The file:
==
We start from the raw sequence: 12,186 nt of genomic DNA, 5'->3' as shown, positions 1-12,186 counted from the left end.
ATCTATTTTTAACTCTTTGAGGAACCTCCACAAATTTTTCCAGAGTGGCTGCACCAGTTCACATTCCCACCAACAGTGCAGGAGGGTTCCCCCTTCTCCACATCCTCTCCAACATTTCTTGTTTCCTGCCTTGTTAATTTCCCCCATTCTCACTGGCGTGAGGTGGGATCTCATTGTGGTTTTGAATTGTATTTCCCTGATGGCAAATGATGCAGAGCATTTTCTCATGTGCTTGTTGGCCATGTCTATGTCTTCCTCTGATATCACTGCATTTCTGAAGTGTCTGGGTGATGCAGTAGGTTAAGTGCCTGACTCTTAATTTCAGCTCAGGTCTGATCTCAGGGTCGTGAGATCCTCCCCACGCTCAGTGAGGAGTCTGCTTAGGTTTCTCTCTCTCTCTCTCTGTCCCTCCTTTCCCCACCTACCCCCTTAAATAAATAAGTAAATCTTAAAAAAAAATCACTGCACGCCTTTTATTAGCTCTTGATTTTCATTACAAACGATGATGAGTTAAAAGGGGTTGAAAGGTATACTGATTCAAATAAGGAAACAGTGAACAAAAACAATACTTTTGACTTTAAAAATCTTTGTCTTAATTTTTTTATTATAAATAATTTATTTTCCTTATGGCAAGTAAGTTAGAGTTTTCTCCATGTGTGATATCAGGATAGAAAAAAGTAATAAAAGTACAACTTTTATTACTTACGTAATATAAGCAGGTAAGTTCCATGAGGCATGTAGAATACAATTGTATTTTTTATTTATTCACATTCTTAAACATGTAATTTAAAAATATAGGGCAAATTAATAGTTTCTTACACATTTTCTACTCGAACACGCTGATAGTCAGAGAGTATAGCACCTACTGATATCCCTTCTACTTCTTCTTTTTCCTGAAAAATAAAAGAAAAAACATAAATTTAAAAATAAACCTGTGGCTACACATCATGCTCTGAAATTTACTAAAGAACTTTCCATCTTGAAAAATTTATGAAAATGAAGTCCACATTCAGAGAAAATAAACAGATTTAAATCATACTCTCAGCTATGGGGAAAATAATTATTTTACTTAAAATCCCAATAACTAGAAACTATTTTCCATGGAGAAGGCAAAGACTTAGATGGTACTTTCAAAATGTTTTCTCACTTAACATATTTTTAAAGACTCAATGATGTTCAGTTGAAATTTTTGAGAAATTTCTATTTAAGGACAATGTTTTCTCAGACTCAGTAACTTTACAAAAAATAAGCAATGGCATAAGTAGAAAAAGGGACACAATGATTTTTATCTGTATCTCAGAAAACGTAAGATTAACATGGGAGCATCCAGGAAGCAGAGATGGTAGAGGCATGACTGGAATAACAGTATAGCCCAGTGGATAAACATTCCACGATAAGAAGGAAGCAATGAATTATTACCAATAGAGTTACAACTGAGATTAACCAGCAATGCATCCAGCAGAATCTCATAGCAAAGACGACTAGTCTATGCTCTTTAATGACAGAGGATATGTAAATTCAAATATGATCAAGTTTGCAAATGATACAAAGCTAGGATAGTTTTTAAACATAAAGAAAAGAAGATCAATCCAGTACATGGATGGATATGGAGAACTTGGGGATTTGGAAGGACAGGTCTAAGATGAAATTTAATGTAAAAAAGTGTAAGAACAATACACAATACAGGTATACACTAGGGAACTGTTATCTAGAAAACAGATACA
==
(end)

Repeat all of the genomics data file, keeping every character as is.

We start from the raw sequence: 12,186 nt of genomic DNA, 5'->3' as shown, positions 1-12,186 counted from the left end.
ATCTATTTTTAACTCTTTGAGGAACCTCCACAAATTTTTCCAGAGTGGCTGCACCAGTTCACATTCCCACCAACAGTGCAGGAGGGTTCCCCCTTCTCCACATCCTCTCCAACATTTCTTGTTTCCTGCCTTGTTAATTTCCCCCATTCTCACTGGCGTGAGGTGGGATCTCATTGTGGTTTTGAATTGTATTTCCCTGATGGCAAATGATGCAGAGCATTTTCTCATGTGCTTGTTGGCCATGTCTATGTCTTCCTCTGATATCACTGCATTTCTGAAGTGTCTGGGTGATGCAGTAGGTTAAGTGCCTGACTCTTAATTTCAGCTCAGGTCTGATCTCAGGGTCGTGAGATCCTCCCCACGCTCAGTGAGGAGTCTGCTTAGGTTTCTCTCTCTCTCTCTCTGTCCCTCCTTTCCCCACCTACCCCCTTAAATAAATAAGTAAATCTTAAAAAAAAATCACTGCACGCCTTTTATTAGCTCTTGATTTTCATTACAAACGATGATGAGTTAAAAGGGGTTGAAAGGTATACTGATTCAAATAAGGAAACAGTGAACAAAAACAATACTTTTGACTTTAAAAATCTTTGTCTTAATTTTTTTATTATAAATAATTTATTTTCCTTATGGCAAGTAAGTTAGAGTTTTCTCCATGTGTGATATCAGGATAGAAAAAAGTAATAAAAGTACAACTTTTATTACTTACGTAATATAAGCAGGTAAGTTCCATGAGGCATGTAGAATACAATTGTATTTTTTATTTATTCACATTCTTAAACATGTAATTTAAAAATATAGGGCAAATTAATAGTTTCTTACACATTTTCTACTCGAACACGCTGATAGTCAGAGAGTATAGCACCTACTGATATCCCTTCTACTTCTTCTTTTTCCTGAAAAATAAAAGAAAAAACATAAATTTAAAAATAAACCTGTGGCTACACATCATGCTCTGAAATTTACTAAAGAACTTTCCATCTTGAAAAATTTATGAAAATGAAGTCCACATTCAGAGAAAATAAACAGATTTAAATCATACTCTCAGCTATGGGGAAAATAATTATTTTACTTAAAATCCCAATAACTAGAAACTATTTTCCATGGAGAAGGCAAAGACTTAGATGGTACTTTCAAAATGTTTTCTCACTTAACATATTTTTAAAGACTCAATGATGTTCAGTTGAAATTTTTGAGAAATTTCTATTTAAGGACAATGTTTTCTCAGACTCAGTAACTTTACAAAAAATAAGCAATGGCATAAGTAGAAAAAGGGACACAATGATTTTTATCTGTATCTCAGAAAACGTAAGATTAACATGGGAGCATCCAGGAAGCAGAGATGGTAGAGGCATGACTGGAATAACAGTATAGCCCAGTGGATAAACATTCCACGATAAGAAGGAAGCAATGAATTATTACCAATAGAGTTACAACTGAGATTAACCAGCAATGCATCCAGCAGAATCTCATAGCAAAGACGACTAGTCTATGCTCTTTAATGACAGAGGATATGTAAATTCAAATATGATCAAGTTTGCAAATGATACAAAGCTAGGATAGTTTTTAAACATAAAGAAAAGAAGATCAATCCAGTACATGGATGGATATGGAGAACTTGGGGATTTGGAAGGACAGGTCTAAGATGAAATTTAATGTAAAAAAGTGTAAGAACAATACACAATACAGGTATACACTAGGGAACTGTTATCTAGAAAACAGATACA